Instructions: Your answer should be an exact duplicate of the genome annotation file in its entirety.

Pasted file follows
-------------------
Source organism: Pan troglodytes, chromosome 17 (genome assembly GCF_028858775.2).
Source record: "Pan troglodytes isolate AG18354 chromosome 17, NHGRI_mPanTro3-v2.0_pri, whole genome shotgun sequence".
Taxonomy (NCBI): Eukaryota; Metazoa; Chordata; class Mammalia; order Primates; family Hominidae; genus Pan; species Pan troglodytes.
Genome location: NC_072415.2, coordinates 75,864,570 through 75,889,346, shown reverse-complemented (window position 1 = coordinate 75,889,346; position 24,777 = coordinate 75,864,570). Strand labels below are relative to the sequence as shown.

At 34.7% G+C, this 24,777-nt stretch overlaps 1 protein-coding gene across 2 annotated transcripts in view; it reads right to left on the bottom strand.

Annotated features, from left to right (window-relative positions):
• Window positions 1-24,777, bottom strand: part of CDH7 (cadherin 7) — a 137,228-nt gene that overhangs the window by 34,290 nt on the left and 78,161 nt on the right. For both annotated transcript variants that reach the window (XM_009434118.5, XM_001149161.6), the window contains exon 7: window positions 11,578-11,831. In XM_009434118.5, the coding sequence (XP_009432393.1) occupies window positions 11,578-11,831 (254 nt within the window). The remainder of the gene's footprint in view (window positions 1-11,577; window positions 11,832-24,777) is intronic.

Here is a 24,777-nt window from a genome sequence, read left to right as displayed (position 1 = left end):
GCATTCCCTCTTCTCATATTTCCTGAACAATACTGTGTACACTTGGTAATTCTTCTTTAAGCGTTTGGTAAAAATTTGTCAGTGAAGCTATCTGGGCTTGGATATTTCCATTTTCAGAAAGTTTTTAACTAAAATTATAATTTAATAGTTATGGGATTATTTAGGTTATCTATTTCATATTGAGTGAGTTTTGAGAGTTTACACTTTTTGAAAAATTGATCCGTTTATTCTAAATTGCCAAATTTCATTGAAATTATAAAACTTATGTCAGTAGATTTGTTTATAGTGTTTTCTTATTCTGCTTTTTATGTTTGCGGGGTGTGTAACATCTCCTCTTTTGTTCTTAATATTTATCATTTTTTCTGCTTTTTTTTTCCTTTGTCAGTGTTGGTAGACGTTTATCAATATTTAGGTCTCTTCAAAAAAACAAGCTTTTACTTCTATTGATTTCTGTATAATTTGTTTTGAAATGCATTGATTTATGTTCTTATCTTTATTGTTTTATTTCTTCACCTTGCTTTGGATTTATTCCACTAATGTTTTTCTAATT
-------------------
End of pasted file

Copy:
Source organism: Pan troglodytes, chromosome 17 (genome assembly GCF_028858775.2).
Source record: "Pan troglodytes isolate AG18354 chromosome 17, NHGRI_mPanTro3-v2.0_pri, whole genome shotgun sequence".
Taxonomy (NCBI): Eukaryota; Metazoa; Chordata; class Mammalia; order Primates; family Hominidae; genus Pan; species Pan troglodytes.
Genome location: NC_072415.2, coordinates 75,864,570 through 75,889,346, shown reverse-complemented (window position 1 = coordinate 75,889,346; position 24,777 = coordinate 75,864,570). Strand labels below are relative to the sequence as shown.

At 34.7% G+C, this 24,777-nt stretch overlaps 1 protein-coding gene across 2 annotated transcripts in view; it reads right to left on the bottom strand.

Annotated features, from left to right (window-relative positions):
• Window positions 1-24,777, bottom strand: part of CDH7 (cadherin 7) — a 137,228-nt gene that overhangs the window by 34,290 nt on the left and 78,161 nt on the right. For both annotated transcript variants that reach the window (XM_009434118.5, XM_001149161.6), the window contains exon 7: window positions 11,578-11,831. In XM_009434118.5, the coding sequence (XP_009432393.1) occupies window positions 11,578-11,831 (254 nt within the window). The remainder of the gene's footprint in view (window positions 1-11,577; window positions 11,832-24,777) is intronic.

Here is a 24,777-nt window from a genome sequence, read left to right as displayed (position 1 = left end):
GCATTCCCTCTTCTCATATTTCCTGAACAATACTGTGTACACTTGGTAATTCTTCTTTAAGCGTTTGGTAAAAATTTGTCAGTGAAGCTATCTGGGCTTGGATATTTCCATTTTCAGAAAGTTTTTAACTAAAATTATAATTTAATAGTTATGGGATTATTTAGGTTATCTATTTCATATTGAGTGAGTTTTGAGAGTTTACACTTTTTGAAAAATTGATCCGTTTATTCTAAATTGCCAAATTTCATTGAAATTATAAAACTTATGTCAGTAGATTTGTTTATAGTGTTTTCTTATTCTGCTTTTTATGTTTGCGGGGTGTGTAACATCTCCTCTTTTGTTCTTAATATTTATCATTTTTTCTGCTTTTTTTTTCCTTTGTCAGTGTTGGTAGACGTTTATCAATATTTAGGTCTCTTCAAAAAAACAAGCTTTTACTTCTATTGATTTCTGTATAATTTGTTTTGAAATGCATTGATTTATGTTCTTATCTTTATTGTTTTATTTCTTCACCTTGCTTTGGATTTATTCCACTAATGTTTTTCTAATT